In

Committed neuroblast

Sympathetic neuron

SCG10++

SCG10++

Chromaffin precursor

High glucocorticoid

PNMT+

High glucocorticoid

PNMT+

Adrenergic chromaffin cell chromaffin-specific gene expression minimi neuron-specific gene expression

FIGURE 64-2. Progressive stages in the development of sympathoadrenal (SA) lineage. Changes in marker expression that correlate with these stages are shown. Cross-hatched lines in the bipotential SA progenitor indicate that both neuron-specific and chromaffin-specific genes are coexpressed. Monoclonal antibodies (HNK-1) are used to isolate bipotential SA progenitors from rat adrenal glands. SA-1 antigen is a chromaffin cell marker and B2 antigen is specific for neuronal precursors. High levels of glucocorticoids induce differentiation of chromaffin cells. SA progenitor cells initiate neuronal differentiation in response to basic fibroblast growth factor (FGF), lose competence to respond to glucocorticoids, subsequently develop a dependence on nerve growth factor (NGF) for further maturation and survival, and when maniré, can be identified with the use of antineurofilament (NF+) antibodies. PNMT = phenylethanolamine iV-methyltransferase. (Adapted from Anderson DJ. Molecular control of cell fate in the neural crest: The sympathoadrenal lineage. Annu Rev Neurosci 1993;16:129.)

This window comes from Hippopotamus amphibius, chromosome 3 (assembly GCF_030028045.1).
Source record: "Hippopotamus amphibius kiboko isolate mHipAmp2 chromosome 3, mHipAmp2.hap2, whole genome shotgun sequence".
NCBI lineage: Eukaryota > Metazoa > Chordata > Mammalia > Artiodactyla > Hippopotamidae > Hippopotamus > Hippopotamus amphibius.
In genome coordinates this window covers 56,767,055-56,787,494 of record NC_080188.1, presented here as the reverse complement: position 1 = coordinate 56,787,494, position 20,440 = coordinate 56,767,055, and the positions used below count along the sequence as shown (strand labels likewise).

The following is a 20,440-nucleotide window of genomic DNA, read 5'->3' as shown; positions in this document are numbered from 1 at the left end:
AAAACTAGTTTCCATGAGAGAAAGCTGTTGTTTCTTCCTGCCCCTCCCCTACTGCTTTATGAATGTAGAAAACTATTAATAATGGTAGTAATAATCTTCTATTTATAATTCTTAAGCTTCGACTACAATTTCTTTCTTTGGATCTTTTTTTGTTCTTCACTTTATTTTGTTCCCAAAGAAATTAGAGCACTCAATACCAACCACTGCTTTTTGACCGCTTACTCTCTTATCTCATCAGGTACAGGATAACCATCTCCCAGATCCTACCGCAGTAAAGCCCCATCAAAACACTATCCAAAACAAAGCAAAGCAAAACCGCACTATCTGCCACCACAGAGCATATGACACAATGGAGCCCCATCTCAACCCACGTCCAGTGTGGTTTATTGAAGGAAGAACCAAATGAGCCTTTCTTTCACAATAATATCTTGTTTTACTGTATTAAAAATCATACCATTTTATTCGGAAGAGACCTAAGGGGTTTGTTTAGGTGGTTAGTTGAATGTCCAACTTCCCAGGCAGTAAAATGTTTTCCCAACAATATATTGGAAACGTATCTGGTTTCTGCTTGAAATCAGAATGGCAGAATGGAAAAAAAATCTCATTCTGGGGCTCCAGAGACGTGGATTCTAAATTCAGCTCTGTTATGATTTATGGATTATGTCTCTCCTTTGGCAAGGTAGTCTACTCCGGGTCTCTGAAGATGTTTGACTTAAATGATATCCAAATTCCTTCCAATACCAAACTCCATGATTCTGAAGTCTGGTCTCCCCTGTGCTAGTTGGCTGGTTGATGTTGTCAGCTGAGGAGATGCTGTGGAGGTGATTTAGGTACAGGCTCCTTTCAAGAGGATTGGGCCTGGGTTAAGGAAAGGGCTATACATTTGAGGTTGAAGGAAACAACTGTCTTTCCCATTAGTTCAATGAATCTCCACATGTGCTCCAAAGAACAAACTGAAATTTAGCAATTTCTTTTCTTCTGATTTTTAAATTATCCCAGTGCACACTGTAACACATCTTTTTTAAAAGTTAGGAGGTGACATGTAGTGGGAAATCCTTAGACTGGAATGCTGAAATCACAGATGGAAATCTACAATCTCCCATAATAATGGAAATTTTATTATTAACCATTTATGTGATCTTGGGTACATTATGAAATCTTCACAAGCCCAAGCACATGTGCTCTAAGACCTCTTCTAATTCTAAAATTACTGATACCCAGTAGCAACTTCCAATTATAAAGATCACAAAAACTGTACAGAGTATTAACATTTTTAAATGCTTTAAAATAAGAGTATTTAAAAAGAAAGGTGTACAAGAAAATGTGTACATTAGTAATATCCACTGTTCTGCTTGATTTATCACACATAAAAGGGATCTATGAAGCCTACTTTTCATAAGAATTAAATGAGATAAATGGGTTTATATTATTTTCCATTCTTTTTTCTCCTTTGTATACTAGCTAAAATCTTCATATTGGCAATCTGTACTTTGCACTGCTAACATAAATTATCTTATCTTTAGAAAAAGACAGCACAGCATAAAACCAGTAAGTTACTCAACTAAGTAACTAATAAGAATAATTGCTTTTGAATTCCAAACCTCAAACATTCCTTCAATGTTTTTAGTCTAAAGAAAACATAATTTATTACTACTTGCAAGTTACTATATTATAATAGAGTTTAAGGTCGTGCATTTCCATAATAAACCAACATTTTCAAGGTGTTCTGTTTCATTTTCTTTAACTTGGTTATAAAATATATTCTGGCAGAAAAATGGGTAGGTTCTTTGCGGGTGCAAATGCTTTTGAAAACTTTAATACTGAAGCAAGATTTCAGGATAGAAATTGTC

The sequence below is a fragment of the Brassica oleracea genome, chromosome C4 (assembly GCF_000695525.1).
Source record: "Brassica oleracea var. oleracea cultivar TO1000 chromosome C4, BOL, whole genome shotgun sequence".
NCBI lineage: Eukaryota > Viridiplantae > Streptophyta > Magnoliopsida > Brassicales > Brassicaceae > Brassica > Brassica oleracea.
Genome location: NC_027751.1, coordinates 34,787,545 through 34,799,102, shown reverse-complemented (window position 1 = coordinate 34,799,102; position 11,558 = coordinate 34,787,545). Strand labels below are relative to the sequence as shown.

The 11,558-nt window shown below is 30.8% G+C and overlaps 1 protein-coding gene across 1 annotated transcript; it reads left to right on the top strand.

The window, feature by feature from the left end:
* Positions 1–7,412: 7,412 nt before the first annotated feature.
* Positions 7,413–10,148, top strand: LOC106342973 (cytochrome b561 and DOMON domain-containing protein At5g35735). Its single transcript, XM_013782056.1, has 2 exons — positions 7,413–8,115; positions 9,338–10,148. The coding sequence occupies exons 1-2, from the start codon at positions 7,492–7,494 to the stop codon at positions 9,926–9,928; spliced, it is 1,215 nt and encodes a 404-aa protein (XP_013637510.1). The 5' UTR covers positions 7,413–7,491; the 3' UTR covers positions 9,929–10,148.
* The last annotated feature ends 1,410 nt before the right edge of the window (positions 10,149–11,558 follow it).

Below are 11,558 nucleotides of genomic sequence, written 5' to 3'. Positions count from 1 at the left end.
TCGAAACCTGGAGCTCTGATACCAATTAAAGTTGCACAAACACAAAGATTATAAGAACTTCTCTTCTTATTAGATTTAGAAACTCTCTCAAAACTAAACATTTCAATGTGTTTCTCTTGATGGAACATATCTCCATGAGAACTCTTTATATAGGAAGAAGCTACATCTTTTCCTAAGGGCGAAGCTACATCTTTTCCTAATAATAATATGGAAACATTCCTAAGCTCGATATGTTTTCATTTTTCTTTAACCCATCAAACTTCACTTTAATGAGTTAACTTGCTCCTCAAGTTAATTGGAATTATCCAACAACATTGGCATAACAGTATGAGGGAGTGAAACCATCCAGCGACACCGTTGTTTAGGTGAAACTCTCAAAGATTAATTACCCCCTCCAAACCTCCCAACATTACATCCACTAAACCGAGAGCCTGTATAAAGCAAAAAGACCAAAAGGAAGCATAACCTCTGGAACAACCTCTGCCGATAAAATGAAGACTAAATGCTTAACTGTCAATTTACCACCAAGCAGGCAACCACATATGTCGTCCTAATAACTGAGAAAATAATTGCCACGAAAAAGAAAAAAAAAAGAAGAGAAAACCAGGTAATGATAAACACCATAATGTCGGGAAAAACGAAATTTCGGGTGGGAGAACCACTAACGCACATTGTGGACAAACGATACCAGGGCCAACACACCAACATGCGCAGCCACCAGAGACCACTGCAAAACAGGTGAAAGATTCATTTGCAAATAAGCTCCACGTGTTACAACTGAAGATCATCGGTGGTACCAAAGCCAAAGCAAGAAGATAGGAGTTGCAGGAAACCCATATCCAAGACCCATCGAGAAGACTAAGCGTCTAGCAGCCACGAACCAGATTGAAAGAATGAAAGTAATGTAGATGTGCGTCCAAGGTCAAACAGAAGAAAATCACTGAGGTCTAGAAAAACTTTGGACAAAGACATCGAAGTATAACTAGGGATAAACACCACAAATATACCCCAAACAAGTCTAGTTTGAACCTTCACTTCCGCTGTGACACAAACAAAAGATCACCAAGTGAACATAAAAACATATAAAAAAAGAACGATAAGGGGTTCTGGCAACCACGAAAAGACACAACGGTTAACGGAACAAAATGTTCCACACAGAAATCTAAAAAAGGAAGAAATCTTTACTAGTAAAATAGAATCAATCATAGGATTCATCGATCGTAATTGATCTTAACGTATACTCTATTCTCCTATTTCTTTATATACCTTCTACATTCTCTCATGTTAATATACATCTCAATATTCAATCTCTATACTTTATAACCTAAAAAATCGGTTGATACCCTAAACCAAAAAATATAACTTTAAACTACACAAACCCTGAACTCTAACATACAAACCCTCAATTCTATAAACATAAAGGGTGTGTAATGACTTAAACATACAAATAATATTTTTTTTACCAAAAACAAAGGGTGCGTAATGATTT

acetate and cholesterol. The placenta then removes sulfate from DHEA-S, which is further transformed by 3(i-hydroxy-steroid dehydrogenase (3|i-HSD) (an enzyme not present in the fetal adrenal cortex) and used in the estrogenic pathway. The availability of DHEA-S for placental estrogen production is controlled by a positive feedback loop in which estrogen enhances production of precursor DHEA-S from fetal adrenal cells. The large amounts of estrogen produced by the placenta indicate the presence of an intact and functional fetoplacental unit.